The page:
Los Angeles, California, Unted States
Seoul, South Korea
Stefan Edberg and Anders Jarryd winning the Men’s Doubles Championship at the US Open in 1987.
Wimbledon, London, United Kingdom
When Stefan was a six, his mother happened to notice an advertisement published in a local newspaper regarding a mini-tennis facility. The otherwise enthusiast of soccer and ice hockey was sent to the tennis facility on the very next day by his parents. He used to receive training once a week through a year. Although initially he was not much interested in the game and thought of quitting it, he continued with it upon insistence of parents and gradually developed a knack for tennis.
By the time Stefan was eight, he regularly started visiting the small tennis club that consisted of an indoor court and a couple of clay courts, where he was allowed to play free of charge. As he was quite young at that time, he mostly played with players in the club who were older than him. He took part in many summer tournaments.
In the early 1980s he met famous trainer Percy Rosberg and soon began training under him by travelling to Stockholm once every week. After school he devoted more time in training. Later Tony Pickard became his coach.
In 1983, Stefan became the first and only player to win a junior singles Grand Slam. At the Australian and US Opens, he defeated Australian Simon Youl for two legs of the four major titles he earned as a junior. As a professional he won 41 singles and 18 doubles titles. He won 801 singles matches, seventh best in history, and ranks fifth all-time in winning percentage at the Australian Open (85 percent). In major tournament play, Edberg won 178 matches, eighth best all-time.
Edberg joined the pro tour in 1983 and it took him less than two years to win his first ATP tournament. It came on March 25, 1984 in Milan, Italy over fellow Swede Mats Wilander, 6-4, 6-2. He won Olympic honors before winning a major championship, defeating Mexico’s Francisco Maciel, 6-1, 7-6 at the 1984 Games that were conducted as a demonstration sport in Los Angeles. He won Bronze Medals at the 1988 Games played in Seoul, South Korea in both singles and doubles. Until Edberg won in Memphis in late January 1985, he hadn’t yet made a complete mark on the men’s game. But that championship included a 6-4, 6-2 win over Brad Gilbert in the quarterfinals, a 6-1, 6-4 thrashing of Jimmy Connors in the semifinals, and a 6-1, 6-0 blitz over Yannick Noah in the finals. That string of wins caught everyone’s attention.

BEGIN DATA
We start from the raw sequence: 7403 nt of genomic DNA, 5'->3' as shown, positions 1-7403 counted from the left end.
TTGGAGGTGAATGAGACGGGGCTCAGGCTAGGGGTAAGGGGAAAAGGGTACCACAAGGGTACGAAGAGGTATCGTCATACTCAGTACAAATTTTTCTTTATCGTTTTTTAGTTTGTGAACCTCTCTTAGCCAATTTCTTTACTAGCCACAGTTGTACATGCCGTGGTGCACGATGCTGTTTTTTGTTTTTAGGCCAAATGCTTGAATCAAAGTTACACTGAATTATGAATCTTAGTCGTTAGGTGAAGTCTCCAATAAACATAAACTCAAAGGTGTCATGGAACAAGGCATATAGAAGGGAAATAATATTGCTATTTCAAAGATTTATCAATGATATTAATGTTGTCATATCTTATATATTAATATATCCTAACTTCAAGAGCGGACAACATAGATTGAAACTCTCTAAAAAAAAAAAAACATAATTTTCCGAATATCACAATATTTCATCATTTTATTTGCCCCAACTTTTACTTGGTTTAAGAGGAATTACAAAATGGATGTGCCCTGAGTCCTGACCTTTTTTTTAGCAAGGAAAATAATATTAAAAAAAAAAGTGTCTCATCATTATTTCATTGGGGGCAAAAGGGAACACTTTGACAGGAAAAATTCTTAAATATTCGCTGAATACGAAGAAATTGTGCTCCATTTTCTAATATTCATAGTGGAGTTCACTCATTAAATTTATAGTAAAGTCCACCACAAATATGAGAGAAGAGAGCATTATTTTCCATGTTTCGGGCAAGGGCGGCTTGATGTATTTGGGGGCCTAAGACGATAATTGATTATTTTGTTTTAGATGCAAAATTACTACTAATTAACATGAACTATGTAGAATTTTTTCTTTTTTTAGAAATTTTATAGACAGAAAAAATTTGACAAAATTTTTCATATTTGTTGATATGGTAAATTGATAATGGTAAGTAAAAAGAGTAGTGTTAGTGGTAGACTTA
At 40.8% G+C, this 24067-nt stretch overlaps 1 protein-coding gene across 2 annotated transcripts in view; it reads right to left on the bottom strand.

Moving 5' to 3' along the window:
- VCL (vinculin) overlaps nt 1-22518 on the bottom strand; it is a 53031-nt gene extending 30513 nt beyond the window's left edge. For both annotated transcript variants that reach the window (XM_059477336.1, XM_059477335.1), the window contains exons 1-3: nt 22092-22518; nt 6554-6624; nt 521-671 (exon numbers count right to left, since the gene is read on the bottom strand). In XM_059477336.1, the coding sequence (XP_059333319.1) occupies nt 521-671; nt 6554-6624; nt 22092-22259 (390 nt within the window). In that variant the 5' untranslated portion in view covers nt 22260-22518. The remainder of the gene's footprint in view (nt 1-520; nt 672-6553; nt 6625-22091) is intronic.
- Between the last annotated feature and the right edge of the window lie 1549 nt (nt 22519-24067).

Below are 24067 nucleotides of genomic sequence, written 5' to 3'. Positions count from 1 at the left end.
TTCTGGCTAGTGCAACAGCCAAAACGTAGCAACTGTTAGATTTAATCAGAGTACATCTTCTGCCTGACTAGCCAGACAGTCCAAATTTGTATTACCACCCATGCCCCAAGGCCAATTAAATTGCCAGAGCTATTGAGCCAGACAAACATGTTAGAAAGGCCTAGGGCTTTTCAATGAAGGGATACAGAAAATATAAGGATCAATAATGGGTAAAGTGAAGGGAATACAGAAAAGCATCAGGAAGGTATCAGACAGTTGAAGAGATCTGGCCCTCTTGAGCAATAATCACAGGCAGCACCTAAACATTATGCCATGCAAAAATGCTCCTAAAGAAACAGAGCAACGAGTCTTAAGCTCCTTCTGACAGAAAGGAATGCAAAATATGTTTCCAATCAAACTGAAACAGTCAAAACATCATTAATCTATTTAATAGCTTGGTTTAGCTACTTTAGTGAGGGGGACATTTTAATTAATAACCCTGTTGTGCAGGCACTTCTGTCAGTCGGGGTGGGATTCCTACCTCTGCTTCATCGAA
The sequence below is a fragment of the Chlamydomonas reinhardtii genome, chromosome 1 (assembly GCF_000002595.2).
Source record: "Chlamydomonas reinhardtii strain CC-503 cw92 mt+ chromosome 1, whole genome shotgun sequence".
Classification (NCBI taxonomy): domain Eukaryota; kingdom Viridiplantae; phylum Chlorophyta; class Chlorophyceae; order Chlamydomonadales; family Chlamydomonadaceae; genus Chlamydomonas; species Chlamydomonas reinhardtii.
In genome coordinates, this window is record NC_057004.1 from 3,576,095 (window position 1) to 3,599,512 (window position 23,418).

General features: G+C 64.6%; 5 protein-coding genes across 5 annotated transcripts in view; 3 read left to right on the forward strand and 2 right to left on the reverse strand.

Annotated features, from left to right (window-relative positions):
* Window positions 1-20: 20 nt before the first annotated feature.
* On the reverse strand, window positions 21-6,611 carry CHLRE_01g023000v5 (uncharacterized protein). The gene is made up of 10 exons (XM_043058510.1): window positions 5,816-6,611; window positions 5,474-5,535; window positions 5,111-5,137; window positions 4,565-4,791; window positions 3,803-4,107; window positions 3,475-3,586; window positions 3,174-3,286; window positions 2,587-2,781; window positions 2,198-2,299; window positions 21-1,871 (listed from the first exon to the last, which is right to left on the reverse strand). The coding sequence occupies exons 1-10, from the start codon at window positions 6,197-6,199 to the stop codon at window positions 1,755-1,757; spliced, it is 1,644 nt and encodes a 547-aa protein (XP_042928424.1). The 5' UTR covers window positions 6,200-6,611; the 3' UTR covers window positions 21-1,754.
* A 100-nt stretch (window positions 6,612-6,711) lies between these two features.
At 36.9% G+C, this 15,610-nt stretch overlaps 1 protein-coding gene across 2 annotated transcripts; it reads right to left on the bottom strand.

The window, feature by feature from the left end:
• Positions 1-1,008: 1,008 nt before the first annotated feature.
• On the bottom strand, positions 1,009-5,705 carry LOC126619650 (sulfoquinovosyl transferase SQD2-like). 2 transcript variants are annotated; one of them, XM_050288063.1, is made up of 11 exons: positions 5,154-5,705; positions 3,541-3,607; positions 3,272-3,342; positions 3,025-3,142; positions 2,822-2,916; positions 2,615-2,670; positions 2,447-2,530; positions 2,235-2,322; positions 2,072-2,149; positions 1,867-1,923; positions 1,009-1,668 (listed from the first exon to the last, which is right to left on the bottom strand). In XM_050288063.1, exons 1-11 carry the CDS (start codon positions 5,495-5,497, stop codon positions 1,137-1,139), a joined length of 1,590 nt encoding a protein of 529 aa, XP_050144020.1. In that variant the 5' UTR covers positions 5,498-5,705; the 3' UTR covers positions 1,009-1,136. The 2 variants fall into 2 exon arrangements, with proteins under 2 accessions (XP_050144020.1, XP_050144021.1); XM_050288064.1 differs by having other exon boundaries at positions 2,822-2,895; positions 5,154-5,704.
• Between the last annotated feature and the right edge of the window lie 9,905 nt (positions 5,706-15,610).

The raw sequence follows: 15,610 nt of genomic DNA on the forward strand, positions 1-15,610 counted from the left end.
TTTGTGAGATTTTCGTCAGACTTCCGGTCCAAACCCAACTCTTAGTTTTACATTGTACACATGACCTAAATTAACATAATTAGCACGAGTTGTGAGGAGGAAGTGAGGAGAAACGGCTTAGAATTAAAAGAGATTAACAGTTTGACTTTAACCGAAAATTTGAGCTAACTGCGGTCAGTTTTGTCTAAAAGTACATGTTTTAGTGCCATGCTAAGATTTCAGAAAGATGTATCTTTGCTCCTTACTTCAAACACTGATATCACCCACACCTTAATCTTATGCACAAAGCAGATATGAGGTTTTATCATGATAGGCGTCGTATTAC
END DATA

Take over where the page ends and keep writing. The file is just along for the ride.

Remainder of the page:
Fast surfaces were tailored made for Edberg’s game – he won all of his major singles and doubles titles on hard courts. He never won the French Open, though he did advance to the 1989 final, falling to 17-year-old Michael Chang, who became the youngest male major champion in history, on the slow red clay at Roland Garros, 6-1, 3-6, 4-6, 6-4, 6-2.
Statistically at least, the Australian Open was his favored venue. He played in five finals from 1985-93, tied with Roger Federer for the second most in history. On the way to winning the 1985 and 1987 titles and advancing to three additional finals, Edberg compiled a 56-10 record (85 percent winning mark) in Melbourne. As the No. 5 seed in 1985, Edberg played a dazzling five-set match in defeating Lendl in the semifinals (6-7, 7-5, 6-1, 4-6, 9-7). Fellow Swede Wilander was unable to counterattack Edberg’s masterful serve-and-volley game in the final, losing 6-4, 6-3, 6-3. Edberg’s 1987 championship had an easier semifinal win (6-2, 6-4, 7-6 over Aussie Wally Masur), but the championship match was an arduous back-and-forth tussle against Pat Cash that Edberg captured in five sets, 6-3, 6-4, 3-6, 5-7, 6-3. He lost to Lendl in 1990 and to Jim Courier in both the 1992 and 1993 finals that saw the ecstatic Courier jump in the muddy Yarra River.